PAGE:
There was a very conscious decision to begin the film with an innocent frame, one with more color and light. There was a sense of safety and softness in the image to show the optimism of Chloë's character. And we wanted to mask the potential darkness of Greta, so it would be more impactful when it was revealed later in the film. Greta’s home, which is a sort of a Hansel and Gretel house, becomes a lure in the film. We wanted the house at the end of the alley to feel like a magnetic whirlpool constantly drawing Chloë's character to the front door. And then within that door, there would be labyrinths. The production designer Anna Rackard worked very carefully to create layers, setting up frames within frames about the house so that the perspective would grow more complex. You could never see the full picture. Looking from the living room into the kitchen, you could only see partial views of Greta. Later things ramp and the photography style changes. The camera goes lower to the ground. There are more wide-angle shots looking up. There are shots with skewed perspective.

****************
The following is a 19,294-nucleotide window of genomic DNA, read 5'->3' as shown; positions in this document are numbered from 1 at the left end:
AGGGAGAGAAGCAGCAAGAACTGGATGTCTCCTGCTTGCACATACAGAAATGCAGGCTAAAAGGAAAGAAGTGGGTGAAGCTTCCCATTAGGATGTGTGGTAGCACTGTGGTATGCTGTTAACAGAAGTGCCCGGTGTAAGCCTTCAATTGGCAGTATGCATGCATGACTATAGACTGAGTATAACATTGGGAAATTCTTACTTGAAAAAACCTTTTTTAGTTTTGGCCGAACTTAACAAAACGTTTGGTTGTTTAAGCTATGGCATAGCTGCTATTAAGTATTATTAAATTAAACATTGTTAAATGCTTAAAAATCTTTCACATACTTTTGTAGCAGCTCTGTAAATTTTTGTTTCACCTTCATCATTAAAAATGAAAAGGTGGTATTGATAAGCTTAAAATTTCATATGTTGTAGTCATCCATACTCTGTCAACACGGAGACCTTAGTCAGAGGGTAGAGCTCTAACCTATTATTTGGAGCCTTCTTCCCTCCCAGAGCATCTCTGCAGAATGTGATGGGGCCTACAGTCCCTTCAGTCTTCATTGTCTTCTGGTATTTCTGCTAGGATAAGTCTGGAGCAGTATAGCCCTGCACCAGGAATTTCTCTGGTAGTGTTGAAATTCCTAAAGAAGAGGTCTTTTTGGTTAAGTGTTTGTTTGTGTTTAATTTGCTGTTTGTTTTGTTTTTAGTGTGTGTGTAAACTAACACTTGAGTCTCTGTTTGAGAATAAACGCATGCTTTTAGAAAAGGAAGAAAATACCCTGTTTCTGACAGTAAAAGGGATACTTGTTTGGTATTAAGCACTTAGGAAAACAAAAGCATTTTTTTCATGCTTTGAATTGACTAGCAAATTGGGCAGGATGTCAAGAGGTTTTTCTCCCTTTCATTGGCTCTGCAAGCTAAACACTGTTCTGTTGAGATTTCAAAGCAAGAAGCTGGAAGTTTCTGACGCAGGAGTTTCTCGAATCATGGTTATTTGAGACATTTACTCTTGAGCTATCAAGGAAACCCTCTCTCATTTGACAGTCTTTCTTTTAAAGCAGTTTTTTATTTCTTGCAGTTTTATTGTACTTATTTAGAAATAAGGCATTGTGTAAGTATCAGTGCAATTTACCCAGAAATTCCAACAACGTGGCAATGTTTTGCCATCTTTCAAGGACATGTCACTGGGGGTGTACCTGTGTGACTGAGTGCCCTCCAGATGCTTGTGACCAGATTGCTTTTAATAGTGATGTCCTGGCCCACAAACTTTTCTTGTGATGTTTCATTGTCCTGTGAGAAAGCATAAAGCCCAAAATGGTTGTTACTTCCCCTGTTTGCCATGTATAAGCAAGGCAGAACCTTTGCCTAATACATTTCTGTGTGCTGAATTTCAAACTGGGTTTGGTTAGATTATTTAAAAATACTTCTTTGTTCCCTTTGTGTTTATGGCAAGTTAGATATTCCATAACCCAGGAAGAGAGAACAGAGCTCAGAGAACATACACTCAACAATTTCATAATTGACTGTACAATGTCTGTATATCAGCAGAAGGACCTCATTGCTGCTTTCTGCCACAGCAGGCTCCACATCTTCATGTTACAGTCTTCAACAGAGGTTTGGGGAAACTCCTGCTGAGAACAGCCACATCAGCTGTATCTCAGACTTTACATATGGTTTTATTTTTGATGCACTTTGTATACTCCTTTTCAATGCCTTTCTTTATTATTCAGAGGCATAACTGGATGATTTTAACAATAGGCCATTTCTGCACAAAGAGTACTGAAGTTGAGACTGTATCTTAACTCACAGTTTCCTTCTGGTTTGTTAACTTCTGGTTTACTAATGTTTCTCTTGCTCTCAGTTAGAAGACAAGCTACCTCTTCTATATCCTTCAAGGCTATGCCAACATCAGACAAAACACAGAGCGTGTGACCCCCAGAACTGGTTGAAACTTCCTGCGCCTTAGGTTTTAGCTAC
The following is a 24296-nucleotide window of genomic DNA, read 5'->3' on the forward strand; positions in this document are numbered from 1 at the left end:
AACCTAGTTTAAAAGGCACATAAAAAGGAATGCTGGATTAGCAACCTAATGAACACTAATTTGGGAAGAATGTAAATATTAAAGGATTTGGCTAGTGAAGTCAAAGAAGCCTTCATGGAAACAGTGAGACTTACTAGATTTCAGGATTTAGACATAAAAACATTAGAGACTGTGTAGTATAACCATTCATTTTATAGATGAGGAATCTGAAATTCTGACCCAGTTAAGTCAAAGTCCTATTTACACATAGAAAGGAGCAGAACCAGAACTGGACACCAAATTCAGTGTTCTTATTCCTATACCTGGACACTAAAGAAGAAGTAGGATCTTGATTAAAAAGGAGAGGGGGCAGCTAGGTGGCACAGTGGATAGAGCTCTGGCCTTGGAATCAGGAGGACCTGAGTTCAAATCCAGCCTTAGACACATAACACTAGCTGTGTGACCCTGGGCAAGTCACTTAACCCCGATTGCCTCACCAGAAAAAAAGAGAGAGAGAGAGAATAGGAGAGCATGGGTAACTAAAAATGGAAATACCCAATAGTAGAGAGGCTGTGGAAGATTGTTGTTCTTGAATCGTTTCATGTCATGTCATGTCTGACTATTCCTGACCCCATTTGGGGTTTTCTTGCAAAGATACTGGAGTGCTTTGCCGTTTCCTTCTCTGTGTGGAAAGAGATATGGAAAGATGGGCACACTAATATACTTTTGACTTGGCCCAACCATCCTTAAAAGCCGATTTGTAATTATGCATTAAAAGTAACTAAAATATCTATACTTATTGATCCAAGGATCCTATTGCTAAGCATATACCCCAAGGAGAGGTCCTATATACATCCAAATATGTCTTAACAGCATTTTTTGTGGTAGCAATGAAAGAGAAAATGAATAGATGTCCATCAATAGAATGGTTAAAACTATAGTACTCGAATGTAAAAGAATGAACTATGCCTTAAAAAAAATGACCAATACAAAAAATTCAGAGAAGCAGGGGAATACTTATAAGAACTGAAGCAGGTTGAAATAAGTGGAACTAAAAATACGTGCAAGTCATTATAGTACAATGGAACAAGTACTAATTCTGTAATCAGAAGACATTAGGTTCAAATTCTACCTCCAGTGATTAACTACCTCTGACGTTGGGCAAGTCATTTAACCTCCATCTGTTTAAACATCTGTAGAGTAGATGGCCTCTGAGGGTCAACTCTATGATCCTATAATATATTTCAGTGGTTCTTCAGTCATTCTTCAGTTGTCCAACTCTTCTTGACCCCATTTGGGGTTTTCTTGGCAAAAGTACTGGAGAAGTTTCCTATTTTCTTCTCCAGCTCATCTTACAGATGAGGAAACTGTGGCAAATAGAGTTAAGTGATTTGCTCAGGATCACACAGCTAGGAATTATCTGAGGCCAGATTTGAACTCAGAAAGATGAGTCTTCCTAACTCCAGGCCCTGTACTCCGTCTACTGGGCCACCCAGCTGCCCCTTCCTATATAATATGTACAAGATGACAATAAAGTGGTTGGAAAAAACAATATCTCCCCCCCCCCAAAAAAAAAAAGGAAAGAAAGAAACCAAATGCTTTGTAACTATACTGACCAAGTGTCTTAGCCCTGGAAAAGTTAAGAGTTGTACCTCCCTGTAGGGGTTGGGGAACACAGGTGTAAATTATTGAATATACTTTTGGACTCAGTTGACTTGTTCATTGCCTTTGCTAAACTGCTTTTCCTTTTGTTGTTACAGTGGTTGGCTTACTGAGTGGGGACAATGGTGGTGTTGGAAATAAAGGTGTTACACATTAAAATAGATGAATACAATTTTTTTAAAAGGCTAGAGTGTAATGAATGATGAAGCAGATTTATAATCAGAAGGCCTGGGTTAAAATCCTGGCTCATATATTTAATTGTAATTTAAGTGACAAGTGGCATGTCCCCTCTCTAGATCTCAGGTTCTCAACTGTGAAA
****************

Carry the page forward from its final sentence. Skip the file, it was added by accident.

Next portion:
How did you light Greta’s home to enhance the darker qualities?
I tend to light very simply. For the daytime scenes, I motivated my source lights through the windows—there was one on either end of the space. It gives a sense of naturalism to the way things are lit in the daytime scenes. For the night scenes, however, we took more liberties with the expressiveness of the light. It moves into a more nocturnal ambience and that is when you can really play with obscurity itself. In the house, especially in back room, we wanted it to feel very much like a tomb, so we adopted a palette that was more dun-colored and sepulchral.
In the dinner scene with Frances and Greta, the camera work is very subjective.
Yes, that scene has very little dialogue in it, but it really plays with point-of-view because you are with Chloë during it. That really pushes the audience to identify with Chloë's character and for the rest of the movie you are with her. But Neil also shifts the perspective to create a sort of playful horror. You see terrible things happen, but you find yourself smiling, making you feel almost implicated in it all.
How did you coordinate with others on the creative team to make the film’s sinister feel?